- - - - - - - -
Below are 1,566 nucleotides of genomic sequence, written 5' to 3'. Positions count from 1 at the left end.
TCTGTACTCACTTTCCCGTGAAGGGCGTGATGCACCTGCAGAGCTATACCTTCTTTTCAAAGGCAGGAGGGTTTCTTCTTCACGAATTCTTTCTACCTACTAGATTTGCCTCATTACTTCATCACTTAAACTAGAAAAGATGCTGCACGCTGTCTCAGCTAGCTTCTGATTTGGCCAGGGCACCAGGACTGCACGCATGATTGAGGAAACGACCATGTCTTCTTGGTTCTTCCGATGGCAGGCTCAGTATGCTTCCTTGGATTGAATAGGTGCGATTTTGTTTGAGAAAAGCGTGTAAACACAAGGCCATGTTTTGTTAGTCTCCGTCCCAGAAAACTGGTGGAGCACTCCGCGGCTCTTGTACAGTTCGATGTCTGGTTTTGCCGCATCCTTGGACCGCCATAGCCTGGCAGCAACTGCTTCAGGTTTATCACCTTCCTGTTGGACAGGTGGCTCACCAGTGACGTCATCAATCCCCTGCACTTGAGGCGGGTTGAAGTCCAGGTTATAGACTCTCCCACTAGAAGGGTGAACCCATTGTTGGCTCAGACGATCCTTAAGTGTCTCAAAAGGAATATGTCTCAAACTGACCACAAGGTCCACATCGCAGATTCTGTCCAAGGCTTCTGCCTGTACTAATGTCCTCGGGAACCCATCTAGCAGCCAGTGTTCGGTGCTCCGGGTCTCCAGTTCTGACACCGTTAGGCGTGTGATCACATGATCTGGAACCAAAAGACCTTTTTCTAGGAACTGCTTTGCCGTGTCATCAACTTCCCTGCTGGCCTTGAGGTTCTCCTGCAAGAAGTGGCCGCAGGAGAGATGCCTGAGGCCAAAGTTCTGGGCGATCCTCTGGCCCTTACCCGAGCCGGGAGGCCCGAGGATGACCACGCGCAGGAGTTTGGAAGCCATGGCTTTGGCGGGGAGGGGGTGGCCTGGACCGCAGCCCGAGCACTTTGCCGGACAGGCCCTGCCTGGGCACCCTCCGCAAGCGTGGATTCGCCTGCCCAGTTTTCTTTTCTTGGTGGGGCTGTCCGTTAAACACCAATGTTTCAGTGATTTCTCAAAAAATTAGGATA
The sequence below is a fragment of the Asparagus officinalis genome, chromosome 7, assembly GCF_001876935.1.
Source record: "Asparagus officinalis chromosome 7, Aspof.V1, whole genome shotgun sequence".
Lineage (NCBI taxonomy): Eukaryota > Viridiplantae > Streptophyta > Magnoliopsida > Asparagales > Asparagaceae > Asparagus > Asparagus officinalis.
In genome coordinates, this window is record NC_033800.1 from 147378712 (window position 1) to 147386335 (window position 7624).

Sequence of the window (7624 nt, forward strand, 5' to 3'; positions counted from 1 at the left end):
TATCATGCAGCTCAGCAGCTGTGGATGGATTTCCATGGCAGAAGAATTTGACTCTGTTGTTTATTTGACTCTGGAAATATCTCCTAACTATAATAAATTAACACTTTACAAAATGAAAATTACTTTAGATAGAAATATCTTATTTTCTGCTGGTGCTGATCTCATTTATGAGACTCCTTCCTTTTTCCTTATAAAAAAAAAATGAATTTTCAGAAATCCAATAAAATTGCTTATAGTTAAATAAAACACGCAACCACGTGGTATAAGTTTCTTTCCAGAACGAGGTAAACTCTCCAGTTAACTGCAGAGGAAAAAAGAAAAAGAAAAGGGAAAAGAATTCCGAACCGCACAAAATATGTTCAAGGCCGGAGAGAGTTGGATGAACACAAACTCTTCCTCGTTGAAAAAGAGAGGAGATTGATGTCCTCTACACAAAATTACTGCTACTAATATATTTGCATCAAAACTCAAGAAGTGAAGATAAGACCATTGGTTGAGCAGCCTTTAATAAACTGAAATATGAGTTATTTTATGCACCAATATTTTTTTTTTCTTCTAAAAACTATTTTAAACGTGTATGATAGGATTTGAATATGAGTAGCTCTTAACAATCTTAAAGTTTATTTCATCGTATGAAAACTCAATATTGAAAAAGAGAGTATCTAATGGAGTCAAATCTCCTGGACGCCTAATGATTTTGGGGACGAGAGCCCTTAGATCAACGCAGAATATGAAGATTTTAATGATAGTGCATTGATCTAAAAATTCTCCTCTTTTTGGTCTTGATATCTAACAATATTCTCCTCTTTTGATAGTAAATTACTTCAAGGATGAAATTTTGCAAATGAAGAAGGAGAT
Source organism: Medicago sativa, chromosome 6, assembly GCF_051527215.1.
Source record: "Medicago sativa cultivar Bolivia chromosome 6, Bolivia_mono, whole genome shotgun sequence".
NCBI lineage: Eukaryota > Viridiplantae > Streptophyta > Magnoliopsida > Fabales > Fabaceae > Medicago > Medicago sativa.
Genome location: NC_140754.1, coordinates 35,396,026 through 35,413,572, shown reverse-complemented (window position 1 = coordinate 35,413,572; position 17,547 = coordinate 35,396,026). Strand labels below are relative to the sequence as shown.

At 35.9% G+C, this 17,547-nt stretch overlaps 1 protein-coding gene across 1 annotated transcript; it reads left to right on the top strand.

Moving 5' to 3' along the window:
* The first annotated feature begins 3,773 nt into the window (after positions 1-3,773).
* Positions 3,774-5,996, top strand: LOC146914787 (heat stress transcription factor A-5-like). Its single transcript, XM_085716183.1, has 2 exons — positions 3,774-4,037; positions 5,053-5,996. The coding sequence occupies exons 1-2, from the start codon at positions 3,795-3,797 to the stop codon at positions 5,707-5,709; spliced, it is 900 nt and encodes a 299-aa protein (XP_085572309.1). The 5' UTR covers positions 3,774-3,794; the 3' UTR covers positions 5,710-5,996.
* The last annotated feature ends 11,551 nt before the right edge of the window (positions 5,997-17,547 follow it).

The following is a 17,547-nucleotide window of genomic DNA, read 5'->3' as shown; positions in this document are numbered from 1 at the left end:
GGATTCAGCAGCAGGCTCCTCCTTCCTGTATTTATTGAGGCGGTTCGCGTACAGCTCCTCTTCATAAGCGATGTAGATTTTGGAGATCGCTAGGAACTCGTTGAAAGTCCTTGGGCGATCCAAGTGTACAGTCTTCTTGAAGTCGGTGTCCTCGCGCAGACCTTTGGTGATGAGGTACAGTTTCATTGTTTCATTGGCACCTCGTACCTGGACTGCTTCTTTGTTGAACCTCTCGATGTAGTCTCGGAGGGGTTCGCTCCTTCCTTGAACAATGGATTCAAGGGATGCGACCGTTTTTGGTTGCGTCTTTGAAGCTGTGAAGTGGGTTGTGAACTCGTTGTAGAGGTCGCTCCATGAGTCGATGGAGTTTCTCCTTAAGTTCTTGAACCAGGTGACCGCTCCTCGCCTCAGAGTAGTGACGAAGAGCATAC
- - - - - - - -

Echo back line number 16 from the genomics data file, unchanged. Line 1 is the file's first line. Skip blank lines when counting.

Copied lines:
* Positions 3,774-5,996, top strand: LOC146914787 (heat stress transcription factor A-5-like). Its single transcript, XM_085716183.1, has 2 exons — positions 3,774-4,037; positions 5,053-5,996. The coding sequence occupies exons 1-2, from the start codon at positions 3,795-3,797 to the stop codon at positions 5,707-5,709; spliced, it is 900 nt and encodes a 299-aa protein (XP_085572309.1). The 5' UTR covers positions 3,774-3,794; the 3' UTR covers positions 5,710-5,996.